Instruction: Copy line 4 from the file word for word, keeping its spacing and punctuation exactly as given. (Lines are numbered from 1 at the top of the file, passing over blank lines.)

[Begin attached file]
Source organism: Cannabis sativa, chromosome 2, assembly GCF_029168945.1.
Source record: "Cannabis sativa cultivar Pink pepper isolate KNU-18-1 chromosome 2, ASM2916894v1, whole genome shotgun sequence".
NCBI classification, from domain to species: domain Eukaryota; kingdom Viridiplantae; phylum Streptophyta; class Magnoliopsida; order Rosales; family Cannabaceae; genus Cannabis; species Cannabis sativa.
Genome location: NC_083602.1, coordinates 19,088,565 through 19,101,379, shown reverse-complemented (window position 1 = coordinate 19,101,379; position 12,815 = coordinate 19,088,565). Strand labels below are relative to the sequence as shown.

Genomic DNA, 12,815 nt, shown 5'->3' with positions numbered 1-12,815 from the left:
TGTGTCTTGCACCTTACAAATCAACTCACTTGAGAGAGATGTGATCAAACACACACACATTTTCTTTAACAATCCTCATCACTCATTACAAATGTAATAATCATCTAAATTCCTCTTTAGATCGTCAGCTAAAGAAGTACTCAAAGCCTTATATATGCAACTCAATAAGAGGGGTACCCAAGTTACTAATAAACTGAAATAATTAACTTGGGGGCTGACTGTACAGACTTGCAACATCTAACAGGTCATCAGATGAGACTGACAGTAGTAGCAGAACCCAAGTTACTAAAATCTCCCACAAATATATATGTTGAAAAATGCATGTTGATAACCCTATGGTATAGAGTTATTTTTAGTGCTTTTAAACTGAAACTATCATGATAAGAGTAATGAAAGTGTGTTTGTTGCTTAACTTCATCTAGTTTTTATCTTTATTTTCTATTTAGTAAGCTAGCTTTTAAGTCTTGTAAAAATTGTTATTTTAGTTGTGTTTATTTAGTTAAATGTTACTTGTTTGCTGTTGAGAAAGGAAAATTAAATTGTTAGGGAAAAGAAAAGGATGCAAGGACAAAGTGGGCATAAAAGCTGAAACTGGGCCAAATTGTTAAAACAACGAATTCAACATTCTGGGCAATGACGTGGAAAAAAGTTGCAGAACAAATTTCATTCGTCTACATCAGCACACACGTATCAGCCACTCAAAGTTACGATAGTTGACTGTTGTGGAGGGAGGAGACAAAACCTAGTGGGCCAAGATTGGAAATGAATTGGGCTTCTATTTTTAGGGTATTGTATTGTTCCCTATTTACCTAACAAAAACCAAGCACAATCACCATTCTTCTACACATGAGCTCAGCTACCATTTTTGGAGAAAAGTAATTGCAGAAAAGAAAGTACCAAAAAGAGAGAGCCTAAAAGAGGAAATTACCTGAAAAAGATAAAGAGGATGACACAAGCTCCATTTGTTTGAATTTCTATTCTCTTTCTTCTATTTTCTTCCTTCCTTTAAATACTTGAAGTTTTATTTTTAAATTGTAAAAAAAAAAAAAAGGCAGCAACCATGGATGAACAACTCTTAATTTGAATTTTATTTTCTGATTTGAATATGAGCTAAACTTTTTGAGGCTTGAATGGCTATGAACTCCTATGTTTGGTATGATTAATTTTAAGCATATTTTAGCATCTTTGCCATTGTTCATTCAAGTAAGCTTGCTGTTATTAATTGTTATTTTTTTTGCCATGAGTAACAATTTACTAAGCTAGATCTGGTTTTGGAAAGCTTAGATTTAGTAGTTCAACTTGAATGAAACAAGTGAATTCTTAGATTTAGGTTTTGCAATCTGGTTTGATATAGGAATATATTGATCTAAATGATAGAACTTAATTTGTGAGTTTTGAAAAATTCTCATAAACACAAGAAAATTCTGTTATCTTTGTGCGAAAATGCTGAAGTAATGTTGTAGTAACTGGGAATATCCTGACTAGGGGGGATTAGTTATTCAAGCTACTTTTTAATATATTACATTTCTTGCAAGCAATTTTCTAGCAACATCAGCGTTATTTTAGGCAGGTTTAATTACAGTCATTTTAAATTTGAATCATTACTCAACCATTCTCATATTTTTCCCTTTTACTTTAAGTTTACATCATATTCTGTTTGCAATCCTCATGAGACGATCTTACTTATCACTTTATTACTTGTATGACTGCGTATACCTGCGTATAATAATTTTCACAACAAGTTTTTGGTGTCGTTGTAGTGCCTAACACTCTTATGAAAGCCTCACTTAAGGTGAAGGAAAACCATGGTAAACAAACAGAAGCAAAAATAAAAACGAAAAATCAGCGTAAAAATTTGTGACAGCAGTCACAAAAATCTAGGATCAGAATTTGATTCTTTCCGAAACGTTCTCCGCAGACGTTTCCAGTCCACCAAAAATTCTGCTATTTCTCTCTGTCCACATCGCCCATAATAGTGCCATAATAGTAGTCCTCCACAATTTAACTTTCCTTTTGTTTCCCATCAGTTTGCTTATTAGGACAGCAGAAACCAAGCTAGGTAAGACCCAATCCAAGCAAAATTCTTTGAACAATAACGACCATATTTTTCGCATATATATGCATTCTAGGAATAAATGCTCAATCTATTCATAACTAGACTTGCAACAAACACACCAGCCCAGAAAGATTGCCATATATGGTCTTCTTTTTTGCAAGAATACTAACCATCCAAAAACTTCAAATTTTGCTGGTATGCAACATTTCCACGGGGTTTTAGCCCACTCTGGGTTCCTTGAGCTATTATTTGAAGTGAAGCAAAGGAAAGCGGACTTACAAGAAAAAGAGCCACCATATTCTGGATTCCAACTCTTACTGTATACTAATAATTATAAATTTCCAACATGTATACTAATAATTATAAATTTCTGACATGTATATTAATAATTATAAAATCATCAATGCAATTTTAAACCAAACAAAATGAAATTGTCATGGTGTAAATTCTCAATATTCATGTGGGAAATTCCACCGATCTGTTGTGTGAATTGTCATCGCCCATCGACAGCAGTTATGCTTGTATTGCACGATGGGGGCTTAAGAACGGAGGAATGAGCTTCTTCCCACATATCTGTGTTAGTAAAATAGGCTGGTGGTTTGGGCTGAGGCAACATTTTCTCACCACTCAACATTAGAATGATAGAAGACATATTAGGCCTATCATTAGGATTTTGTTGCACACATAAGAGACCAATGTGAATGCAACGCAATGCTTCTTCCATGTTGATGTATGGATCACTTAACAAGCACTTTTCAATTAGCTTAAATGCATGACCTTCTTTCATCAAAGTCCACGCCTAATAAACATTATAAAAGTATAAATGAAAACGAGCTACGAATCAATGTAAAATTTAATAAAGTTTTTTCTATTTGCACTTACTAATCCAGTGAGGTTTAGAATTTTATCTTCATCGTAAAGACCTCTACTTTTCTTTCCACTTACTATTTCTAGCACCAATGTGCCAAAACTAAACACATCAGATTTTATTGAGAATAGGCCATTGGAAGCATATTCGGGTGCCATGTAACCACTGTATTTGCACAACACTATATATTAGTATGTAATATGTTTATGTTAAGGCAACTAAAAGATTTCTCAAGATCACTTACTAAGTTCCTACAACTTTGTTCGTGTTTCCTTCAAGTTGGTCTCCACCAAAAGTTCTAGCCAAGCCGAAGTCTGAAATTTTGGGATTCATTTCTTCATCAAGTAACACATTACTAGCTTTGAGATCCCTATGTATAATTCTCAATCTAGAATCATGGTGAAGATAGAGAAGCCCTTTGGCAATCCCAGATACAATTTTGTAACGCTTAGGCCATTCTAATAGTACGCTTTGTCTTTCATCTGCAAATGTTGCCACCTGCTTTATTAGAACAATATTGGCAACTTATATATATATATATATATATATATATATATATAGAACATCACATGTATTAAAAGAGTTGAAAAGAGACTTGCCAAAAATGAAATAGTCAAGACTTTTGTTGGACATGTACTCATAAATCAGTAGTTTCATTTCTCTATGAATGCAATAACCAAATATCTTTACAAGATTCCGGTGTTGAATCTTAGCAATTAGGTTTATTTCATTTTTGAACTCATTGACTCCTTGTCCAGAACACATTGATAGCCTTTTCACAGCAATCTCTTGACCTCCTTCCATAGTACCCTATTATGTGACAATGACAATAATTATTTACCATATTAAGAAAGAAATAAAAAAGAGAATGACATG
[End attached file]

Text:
Genome location: NC_083602.1, coordinates 19,088,565 through 19,101,379, shown reverse-complemented (window position 1 = coordinate 19,101,379; position 12,815 = coordinate 19,088,565). Strand labels below are relative to the sequence as shown.